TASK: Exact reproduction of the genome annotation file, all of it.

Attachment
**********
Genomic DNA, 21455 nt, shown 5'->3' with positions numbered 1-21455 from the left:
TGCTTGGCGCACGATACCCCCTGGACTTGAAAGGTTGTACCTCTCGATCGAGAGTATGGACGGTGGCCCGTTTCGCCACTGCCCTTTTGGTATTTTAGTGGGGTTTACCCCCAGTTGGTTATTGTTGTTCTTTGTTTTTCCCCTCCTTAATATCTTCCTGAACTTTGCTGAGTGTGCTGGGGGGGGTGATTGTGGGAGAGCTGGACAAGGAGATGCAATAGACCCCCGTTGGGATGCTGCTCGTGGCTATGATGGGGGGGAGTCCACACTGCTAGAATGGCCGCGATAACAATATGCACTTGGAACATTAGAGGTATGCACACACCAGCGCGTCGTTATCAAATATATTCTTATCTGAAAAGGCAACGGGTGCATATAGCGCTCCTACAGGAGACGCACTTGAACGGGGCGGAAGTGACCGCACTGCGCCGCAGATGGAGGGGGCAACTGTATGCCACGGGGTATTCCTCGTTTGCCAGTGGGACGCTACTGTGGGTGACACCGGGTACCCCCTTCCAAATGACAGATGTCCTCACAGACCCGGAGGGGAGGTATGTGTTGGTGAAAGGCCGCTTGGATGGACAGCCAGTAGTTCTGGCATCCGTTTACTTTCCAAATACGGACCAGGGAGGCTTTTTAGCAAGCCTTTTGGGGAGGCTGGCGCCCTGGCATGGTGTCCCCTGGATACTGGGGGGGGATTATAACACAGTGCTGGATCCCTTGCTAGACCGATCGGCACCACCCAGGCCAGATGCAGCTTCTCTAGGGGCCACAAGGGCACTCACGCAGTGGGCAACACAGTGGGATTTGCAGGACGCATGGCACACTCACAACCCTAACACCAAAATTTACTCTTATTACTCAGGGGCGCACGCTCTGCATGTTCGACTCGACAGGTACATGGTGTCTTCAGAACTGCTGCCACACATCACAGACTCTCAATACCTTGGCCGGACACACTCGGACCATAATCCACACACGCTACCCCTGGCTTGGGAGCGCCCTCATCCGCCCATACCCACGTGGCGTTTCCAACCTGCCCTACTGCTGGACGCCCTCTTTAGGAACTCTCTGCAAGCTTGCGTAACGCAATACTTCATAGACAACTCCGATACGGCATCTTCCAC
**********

Genomic DNA, 21455 nt, shown 5'->3' with positions numbered 1-21455 from the left:
TGCTTGGCGCACGATACCCCCTGGACTTGAAAGGTTGTACCTCTCGATCGAGAGTATGGACGGTGGCCCGTTTCGCCACTGCCCTTTTGGTATTTTAGTGGGGTTTACCCCCAGTTGGTTATTGTTGTTCTTTGTTTTTCCCCTCCTTAATATCTTCCTGAACTTTGCTGAGTGTGCTGGGGGGGGTGATTGTGGGAGAGCTGGACAAGGAGATGCAATAGACCCCCGTTGGGATGCTGCTCGTGGCTATGATGGGGGGGAGTCCACACTGCTAGAATGGCCGCGATAACAATATGCACTTGGAACATTAGAGGTATGCACACACCAGCGCGTCGTTATCAAATATATTCTTATCTGAAAAGGCAACGGGTGCATATAGCGCTCCTACAGGAGACGCACTTGAACGGGGCGGAAGTGACCGCACTGCGCCGCAGATGGAGGGGGCAACTGTATGCCACGGGGTATTCCTCGTTTGCCAGTGGGACGCTACTGTGGGTGACACCGGGTACCCCCTTCCAAATGACAGATGTCCTCACAGACCCGGAGGGGAGGTATGTGTTGGTGAAAGGCCGCTTGGATGGACAGCCAGTAGTTCTGGCATCCGTTTACTTTCCAAATACGGACCAGGGAGGCTTTTTAGCAAGCCTTTTGGGGAGGCTGGCGCCCTGGCATGGTGTCCCCTGGATACTGGGGGGGGATTATAACACAGTGCTGGATCCCTTGCTAGACCGATCGGCACCACCCAGGCCAGATGCAGCTTCTCTAGGGGCCACAAGGGCACTCACGCAGTGGGCAACACAGTGGGATTTGCAGGACGCATGGCACACTCACAACCCTAACACCAAAATTTACTCTTATTACTCAGGGGCGCACGCTCTGCATGTTCGACTCGACAGGTACATGGTGTCTTCAGAACTGCTGCCACACATCACAGACTCTCAATACCTTGGCCGGACACACTCGGACCATAATCCACACACGCTACCCCTGGCTTGGGAGCGCCCTCATCCGCCCATACCCACGTGGCGTTTCCAACCTGCCCTACTGCTGGACGCCCTCTTTAGGAACTCTCTGCAAGCTTGCGTAACGCAATACTTCATAGACAACTCCGATACGGCATCTTCCAC